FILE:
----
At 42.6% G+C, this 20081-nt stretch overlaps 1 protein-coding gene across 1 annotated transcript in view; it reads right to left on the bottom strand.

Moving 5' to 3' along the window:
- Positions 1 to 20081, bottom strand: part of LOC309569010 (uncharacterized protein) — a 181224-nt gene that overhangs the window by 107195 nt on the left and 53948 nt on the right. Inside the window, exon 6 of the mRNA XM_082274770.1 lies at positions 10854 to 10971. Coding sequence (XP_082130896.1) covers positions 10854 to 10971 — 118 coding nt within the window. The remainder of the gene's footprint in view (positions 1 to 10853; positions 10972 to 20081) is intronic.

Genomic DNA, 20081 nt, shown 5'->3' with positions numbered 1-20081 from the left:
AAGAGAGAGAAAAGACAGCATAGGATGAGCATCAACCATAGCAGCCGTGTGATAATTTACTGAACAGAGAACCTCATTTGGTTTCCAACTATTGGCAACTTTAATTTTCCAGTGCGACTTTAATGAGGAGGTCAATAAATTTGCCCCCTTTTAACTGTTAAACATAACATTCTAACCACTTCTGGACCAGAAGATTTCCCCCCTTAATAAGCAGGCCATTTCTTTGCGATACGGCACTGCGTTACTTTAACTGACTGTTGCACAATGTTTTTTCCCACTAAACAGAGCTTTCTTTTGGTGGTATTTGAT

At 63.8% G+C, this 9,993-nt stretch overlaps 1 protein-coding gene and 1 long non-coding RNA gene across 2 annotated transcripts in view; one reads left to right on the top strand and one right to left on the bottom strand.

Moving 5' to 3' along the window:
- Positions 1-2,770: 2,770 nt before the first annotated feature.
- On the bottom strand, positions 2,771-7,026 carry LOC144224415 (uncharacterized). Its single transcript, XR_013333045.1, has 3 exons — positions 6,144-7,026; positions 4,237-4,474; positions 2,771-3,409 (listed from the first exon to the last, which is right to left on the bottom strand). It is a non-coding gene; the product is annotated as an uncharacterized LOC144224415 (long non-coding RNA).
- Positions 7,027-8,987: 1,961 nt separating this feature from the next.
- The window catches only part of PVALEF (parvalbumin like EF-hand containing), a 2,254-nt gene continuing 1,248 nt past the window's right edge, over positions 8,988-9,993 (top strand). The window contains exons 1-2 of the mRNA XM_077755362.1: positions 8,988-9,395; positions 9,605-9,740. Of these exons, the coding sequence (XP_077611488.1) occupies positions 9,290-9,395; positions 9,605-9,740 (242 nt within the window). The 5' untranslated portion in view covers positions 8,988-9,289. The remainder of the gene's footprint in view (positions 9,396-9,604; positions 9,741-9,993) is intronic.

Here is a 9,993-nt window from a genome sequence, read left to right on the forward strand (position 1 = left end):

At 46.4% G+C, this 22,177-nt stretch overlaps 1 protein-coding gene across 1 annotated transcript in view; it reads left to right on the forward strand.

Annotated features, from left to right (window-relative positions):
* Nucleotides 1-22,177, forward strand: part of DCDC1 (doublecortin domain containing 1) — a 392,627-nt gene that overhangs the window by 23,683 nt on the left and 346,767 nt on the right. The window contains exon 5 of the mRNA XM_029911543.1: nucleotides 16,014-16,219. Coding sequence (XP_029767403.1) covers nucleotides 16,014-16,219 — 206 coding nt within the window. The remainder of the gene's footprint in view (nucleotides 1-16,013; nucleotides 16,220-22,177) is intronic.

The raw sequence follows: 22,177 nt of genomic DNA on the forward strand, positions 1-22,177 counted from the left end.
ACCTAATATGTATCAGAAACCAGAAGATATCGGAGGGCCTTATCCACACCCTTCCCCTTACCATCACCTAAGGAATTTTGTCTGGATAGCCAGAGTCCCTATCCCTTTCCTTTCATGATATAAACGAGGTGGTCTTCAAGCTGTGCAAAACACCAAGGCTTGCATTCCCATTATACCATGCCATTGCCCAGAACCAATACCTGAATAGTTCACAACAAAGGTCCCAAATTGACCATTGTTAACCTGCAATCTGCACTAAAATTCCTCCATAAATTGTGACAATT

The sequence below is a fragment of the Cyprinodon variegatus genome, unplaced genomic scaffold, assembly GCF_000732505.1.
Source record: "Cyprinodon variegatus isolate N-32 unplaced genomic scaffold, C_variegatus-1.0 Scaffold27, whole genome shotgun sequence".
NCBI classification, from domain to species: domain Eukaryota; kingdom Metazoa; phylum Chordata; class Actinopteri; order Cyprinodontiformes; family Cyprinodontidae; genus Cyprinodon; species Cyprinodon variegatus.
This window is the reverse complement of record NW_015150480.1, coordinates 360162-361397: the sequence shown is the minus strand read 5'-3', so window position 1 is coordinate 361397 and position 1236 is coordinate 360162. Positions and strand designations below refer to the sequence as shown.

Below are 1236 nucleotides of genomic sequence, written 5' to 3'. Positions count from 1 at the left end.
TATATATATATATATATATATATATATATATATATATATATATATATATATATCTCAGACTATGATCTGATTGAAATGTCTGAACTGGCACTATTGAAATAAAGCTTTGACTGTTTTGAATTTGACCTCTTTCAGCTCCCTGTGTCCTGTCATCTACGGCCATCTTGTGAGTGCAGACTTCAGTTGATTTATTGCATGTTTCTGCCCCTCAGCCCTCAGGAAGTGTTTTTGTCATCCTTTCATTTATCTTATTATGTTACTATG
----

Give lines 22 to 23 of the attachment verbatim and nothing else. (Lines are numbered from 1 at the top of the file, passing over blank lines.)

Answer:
Below are 1236 nucleotides of genomic sequence, written 5' to 3'. Positions count from 1 at the left end.
TATATATATATATATATATATATATATATATATATATATATATATATATATATCTCAGACTATGATCTGATTGAAATGTCTGAACTGGCACTATTGAAATAAAGCTTTGACTGTTTTGAATTTGACCTCTTTCAGCTCCCTGTGTCCTGTCATCTACGGCCATCTTGTGAGTGCAGACTTCAGTTGATTTATTGCATGTTTCTGCCCCTCAGCCCTCAGGAAGTGTTTTTGTCATCCTTTCATTTATCTTATTATGTTACTATG